This is a good start toward answering your question of whether AI can do safety. But actually doing functional safety is hardly about merely summarizing a document; in general, most cognitive jobs have value because they apply knowledge to novel situations. I don't have the background to test ChatGPT on applied functional safety, but I would think that a necessary next step in this investigation would be to prompt it to apply the IEC 61508 standard to a novel situation and produce its own analysis. You'd also want to define your metrics for "success" prior to its prompt generation, because of the fuzzy nature of what might constitute a "good" answer. Also, I would expect that this is where it may start hallucinating more. My prediction is that the answer is "no", or more precisely, "not yet" — I agree with you that AI is evolving more quickly than us, and it's only a matter of time before the answer is "yes." But at least for now, I think further exploration will cause it to fail quite spectacularly.

    For reference, my conclusions are based on a similar analysis applying ChatGPT to applications in engineering. It did well initially, and I found it surprisingly good; however, as I narrowed the scope to specific parts or particular problems with a single solution where a "successful" answer was more narrowly defined, it failed to be reliable.

Comment
  • I'm not surprised that the output was good. GPT suffers from hallucination, but less so when given source material to train on, or a broad topic. In general, it's reliable and impressively good at summarizing existing information. As such, I don't think this is a good test to answer your question. What this proves seems to be something like, "Can AI summarize the main points of an existing document?" which we know is answered, "Generally, yes."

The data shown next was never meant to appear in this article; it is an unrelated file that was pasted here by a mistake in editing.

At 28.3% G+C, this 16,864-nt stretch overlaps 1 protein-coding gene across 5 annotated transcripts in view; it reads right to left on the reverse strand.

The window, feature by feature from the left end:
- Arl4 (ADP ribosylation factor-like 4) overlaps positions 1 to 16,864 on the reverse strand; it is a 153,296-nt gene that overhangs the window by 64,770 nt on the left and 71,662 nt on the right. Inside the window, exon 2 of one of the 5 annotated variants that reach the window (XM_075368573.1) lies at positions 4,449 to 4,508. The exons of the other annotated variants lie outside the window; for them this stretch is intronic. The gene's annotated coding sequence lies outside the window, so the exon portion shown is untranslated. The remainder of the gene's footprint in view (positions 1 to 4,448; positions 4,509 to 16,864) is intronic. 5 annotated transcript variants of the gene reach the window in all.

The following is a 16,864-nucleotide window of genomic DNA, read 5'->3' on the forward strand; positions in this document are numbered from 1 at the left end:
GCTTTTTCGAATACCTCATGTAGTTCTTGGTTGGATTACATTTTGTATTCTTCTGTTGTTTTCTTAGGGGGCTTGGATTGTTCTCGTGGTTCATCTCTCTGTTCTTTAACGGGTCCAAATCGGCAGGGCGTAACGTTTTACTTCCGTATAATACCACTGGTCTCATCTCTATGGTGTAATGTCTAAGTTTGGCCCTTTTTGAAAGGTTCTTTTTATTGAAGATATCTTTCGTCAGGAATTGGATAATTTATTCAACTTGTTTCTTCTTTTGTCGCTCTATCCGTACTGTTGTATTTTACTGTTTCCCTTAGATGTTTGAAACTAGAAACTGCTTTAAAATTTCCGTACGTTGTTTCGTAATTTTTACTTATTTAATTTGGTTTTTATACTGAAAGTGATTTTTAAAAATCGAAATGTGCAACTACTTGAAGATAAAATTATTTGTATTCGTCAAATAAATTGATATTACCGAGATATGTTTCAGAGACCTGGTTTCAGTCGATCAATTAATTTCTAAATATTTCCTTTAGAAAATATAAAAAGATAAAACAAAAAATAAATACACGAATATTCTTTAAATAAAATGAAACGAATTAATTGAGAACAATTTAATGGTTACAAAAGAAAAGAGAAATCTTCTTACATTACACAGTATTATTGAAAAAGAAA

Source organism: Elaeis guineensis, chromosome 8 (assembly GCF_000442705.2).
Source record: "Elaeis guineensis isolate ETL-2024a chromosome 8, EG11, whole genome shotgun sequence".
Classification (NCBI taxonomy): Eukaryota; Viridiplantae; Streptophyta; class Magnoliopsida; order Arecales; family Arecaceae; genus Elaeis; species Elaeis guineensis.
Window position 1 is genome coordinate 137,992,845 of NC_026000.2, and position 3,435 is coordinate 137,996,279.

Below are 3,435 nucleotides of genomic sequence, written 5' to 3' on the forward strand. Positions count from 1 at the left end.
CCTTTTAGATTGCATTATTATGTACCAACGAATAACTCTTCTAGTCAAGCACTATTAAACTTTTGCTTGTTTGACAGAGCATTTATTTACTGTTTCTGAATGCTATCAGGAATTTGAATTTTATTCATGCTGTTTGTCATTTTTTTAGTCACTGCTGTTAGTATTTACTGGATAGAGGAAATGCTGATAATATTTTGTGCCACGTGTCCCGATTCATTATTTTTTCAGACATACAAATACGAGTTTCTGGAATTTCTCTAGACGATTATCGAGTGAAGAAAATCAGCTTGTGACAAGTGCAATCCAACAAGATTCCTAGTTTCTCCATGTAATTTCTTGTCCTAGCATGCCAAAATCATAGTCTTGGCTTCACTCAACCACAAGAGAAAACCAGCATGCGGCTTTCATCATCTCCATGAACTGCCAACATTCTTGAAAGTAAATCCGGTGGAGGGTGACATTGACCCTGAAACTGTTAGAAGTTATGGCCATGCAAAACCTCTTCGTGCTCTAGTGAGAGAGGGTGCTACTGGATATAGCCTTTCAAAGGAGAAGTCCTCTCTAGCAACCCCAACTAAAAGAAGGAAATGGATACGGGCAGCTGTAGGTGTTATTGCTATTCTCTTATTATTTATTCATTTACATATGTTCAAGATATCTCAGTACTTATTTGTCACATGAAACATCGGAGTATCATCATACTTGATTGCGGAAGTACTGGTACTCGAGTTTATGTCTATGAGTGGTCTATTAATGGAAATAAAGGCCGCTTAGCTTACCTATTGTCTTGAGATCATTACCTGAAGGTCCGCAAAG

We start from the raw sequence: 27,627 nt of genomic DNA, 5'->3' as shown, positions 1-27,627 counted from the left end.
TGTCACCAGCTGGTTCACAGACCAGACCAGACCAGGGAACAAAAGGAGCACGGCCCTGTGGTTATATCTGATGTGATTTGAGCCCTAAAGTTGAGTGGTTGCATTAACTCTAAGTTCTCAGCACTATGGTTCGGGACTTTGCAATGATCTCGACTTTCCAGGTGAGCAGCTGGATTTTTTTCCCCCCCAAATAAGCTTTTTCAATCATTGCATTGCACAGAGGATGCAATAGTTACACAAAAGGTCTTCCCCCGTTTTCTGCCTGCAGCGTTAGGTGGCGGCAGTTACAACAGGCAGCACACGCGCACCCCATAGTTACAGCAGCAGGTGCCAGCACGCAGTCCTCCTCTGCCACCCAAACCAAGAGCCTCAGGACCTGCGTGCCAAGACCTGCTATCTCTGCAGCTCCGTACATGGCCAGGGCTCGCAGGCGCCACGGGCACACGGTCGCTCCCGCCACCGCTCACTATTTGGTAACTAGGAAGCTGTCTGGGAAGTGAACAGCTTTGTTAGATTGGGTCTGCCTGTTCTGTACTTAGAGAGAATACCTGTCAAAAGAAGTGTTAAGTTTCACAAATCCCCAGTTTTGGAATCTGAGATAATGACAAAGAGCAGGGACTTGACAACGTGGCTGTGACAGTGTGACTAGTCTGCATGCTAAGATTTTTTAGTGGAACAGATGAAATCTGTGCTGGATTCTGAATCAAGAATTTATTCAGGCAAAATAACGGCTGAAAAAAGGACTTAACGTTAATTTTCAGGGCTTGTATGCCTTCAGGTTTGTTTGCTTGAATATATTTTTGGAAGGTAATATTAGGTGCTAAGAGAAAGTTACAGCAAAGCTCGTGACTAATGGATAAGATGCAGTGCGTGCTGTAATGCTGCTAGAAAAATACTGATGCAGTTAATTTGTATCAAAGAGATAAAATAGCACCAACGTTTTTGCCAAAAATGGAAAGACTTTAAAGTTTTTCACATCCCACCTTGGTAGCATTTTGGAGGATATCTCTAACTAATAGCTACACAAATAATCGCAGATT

This is a good start toward answering your question of whether AI can do safety. But actually doing functional safety is hardly about merely summarizing a document; in general, most cognitive jobs have value because they apply knowledge to novel situations. I don't have the background to test ChatGPT on applied functional safety, but I would think that a necessary next step in this investigation would be to prompt it to apply the IEC 61508 standard to a novel situation and produce its own analysis. You'd also want to define your metrics for "success" prior to its prompt generation, because of the fuzzy nature of what might constitute a "good" answer. Also, I would expect that this is where it may start hallucinating more. My prediction is that the answer is "no", or more precisely, "not yet" — I agree with you that AI is evolving more quickly than us, and it's only a matter of time before the answer is "yes." But at least for now, I think further exploration will cause it to fail quite spectacularly.

    For reference, my conclusions are based on a similar analysis applying ChatGPT to applications in engineering. It did well initially, and I found it surprisingly good; however, as I narrowed the scope to specific parts or particular problems with a single solution where a "successful" answer was more narrowly defined, it failed to be reliable.